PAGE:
South Korean president pardons jailed tycoon
South Korean President Park Geunhye handed down a full pardon Thursday to the head of the country’s third-largest conglomerate who was serving his second jail term for multi-million dollar fraud.
SK Group chairman Chey Tae-won was among 6,500 pardons announced by Park to mark the 70th anniversary on Saturday of the end of Japanese colonial rule over Korea.
The inclusion of Chey in the list sparked criticism of the president, who came to power promising to reform South Korea’s all-powerful, family run conglomerates, or “chaebols,” whose chief executives have often strayed onto the wrong side of the law.
Speaking at a cabinet meeting, Park said her choice had been motivated by a need to “revitalize the economy.”
Chaebols dominate the national econ- omy and the freeing of imprisoned top executives to help stimulate growth has been a common theme of presidential amnesties over the years.
It was underlined this time around by Justice Minister Kim Hyun-woong, who told reporters that releasing convicted business leaders gave them “the chance to contribute to the country’s economy again.”
Aside from Chey, a dozen other businessmen were freed by Park in what was her second amnesty list since taking office in 2013.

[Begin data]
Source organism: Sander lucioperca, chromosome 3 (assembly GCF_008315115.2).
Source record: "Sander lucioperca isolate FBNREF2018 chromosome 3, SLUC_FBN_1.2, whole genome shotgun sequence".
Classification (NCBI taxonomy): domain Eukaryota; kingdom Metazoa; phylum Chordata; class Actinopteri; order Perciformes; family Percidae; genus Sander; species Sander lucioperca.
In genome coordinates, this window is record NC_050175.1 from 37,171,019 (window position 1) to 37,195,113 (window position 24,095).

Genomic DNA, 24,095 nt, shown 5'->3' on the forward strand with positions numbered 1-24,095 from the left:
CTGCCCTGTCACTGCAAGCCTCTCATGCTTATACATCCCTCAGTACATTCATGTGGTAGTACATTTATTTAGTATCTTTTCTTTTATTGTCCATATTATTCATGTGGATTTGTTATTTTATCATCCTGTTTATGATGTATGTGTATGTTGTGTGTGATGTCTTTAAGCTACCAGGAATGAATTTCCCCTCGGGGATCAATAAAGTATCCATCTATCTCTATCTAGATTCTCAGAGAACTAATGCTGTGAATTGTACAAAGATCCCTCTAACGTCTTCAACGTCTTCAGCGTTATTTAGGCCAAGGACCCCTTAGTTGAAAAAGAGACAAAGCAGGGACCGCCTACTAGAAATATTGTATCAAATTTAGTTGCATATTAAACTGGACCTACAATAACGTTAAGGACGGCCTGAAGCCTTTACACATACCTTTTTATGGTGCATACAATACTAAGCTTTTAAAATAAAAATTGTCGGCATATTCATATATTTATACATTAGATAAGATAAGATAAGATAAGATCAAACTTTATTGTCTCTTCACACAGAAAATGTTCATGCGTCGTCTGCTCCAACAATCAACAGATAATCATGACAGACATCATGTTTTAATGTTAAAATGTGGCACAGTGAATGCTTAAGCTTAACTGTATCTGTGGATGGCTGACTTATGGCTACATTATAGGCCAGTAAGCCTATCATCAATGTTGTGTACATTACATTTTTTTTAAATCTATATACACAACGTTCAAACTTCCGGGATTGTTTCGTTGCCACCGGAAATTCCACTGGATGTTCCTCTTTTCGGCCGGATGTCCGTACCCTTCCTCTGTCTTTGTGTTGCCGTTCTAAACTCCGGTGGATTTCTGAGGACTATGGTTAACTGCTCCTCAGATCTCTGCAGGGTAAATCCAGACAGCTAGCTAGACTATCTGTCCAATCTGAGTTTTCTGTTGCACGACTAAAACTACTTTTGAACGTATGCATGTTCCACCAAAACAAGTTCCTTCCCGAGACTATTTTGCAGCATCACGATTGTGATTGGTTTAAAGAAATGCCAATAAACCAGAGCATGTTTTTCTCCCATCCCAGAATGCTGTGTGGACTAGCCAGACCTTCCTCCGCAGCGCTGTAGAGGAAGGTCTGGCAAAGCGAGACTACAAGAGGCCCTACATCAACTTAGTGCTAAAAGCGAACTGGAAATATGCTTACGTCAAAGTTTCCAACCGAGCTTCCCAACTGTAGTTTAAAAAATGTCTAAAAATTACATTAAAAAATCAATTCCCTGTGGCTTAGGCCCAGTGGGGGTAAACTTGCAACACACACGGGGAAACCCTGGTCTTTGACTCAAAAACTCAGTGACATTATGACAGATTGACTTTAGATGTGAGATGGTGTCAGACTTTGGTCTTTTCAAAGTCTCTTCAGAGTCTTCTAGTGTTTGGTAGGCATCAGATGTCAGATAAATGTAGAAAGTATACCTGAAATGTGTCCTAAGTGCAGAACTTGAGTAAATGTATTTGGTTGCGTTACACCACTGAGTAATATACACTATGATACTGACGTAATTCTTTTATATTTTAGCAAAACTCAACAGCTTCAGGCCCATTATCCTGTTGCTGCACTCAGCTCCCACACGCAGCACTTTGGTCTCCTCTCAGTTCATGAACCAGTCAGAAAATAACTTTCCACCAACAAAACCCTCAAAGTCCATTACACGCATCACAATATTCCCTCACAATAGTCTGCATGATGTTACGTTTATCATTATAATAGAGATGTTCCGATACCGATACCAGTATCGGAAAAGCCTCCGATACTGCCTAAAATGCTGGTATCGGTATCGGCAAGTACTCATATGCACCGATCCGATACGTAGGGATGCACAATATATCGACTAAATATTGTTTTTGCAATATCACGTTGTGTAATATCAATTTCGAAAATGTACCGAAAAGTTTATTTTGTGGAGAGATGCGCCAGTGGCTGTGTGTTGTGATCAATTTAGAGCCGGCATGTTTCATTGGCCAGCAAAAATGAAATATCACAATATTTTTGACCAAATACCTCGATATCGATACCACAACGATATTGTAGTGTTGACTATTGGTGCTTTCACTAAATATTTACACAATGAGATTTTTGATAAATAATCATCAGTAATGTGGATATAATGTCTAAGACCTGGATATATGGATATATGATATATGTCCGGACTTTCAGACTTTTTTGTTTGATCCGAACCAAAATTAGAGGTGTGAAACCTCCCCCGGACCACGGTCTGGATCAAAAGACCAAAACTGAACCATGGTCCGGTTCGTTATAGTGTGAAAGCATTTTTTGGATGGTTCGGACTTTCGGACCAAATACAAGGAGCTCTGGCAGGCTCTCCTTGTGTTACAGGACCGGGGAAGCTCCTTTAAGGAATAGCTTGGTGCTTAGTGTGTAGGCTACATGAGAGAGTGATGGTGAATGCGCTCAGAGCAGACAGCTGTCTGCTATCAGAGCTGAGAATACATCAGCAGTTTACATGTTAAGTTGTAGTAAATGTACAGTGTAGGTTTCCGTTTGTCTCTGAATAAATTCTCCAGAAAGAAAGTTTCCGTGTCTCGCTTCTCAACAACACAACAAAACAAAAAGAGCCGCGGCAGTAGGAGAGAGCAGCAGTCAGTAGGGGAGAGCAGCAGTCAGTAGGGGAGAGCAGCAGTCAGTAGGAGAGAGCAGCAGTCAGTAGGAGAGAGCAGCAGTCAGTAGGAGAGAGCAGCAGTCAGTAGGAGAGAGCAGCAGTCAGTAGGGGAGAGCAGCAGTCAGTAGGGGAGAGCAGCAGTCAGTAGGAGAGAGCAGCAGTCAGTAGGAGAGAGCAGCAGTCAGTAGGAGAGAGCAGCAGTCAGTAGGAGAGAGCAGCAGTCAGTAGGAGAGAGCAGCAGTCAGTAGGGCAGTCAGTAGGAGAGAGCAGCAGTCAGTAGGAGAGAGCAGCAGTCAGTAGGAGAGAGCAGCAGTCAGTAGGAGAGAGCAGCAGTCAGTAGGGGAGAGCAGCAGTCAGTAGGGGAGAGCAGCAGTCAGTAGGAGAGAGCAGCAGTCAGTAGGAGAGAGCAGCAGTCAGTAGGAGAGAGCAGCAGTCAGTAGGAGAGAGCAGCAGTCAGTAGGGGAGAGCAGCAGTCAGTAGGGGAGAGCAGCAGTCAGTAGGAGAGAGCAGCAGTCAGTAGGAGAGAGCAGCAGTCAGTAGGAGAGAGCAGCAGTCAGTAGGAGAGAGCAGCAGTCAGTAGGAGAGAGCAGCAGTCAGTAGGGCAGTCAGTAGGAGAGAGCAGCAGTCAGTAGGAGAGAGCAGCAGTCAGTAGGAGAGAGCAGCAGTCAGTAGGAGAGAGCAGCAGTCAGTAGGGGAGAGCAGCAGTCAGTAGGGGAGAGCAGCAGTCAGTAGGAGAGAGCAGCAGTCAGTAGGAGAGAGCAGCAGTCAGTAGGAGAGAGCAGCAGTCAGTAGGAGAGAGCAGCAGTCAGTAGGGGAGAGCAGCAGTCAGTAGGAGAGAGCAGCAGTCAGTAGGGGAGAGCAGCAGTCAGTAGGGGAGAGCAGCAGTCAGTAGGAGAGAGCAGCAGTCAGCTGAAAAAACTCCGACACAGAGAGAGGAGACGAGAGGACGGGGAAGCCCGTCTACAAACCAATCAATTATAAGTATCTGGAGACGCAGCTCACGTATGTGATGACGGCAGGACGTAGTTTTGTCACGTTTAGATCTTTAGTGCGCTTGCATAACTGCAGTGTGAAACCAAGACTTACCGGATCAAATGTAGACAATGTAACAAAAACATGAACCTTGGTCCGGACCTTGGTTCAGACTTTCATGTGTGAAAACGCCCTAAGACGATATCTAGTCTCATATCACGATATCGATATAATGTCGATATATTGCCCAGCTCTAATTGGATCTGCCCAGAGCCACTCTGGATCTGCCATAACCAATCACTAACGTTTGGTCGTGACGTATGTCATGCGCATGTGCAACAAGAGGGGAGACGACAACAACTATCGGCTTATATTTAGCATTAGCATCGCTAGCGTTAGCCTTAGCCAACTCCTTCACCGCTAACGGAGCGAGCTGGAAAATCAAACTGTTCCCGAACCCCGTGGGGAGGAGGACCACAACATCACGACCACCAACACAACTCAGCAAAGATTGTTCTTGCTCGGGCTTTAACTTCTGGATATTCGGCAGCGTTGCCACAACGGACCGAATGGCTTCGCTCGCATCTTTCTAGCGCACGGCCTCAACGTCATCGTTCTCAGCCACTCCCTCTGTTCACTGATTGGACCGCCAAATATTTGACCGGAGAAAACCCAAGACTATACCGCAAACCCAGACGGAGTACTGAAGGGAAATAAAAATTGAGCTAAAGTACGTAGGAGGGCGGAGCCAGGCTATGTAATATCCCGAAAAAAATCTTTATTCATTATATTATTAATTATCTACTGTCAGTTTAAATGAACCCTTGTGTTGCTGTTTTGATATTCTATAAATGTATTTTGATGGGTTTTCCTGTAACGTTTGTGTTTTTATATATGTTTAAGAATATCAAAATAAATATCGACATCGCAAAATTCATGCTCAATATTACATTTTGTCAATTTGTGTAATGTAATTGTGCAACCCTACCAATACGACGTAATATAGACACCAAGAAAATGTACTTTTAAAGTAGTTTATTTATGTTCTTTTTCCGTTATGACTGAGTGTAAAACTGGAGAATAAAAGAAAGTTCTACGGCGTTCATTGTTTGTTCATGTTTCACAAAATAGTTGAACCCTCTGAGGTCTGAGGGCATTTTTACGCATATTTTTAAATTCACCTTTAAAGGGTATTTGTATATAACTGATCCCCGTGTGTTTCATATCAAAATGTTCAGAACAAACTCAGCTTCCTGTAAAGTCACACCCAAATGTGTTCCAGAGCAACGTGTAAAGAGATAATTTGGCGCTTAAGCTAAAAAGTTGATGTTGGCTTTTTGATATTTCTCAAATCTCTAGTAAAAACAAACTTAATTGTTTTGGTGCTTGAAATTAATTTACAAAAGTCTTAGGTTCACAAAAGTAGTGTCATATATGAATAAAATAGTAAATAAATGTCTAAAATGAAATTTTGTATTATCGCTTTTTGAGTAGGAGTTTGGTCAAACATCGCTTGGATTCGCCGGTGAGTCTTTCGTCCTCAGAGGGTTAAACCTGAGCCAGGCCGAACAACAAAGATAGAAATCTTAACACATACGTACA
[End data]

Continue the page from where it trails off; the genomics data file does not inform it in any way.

The main opposition party, New Politics Alliance for Democracy, denounced Chey’s release, saying it “runs counter to the election promise” Park made to get tough with chaebol owners.
The pardon will only “confuse people’s ideas about fairness,” a party spokeswoman said.
The pro-business Federation of Korean Industries, on the other hand, welcomed Park’s “brave decision” saying it would help unite the business community behind the government’s economic policies.
Chey, 54, has served 31 months out of his 48-month prison sentence for embezzling 46.5 billion won (US$43.6 million) from two SK Group affiliates and funneling the funds into personal investments in stock futures and options in 2008.
It was not his first conviction. In 2003, Chey was sentenced to three years in prison for his role in a US$1.3 billion accounting fraud.
On that occasion, he was released after just seven months and, in 2008, granted a full presidential pardon, wiping his record clean.
An opinion poll by Korea Gallop last month showed 54 percent of Koreans were opposed to giving pardons to chaebol leaders.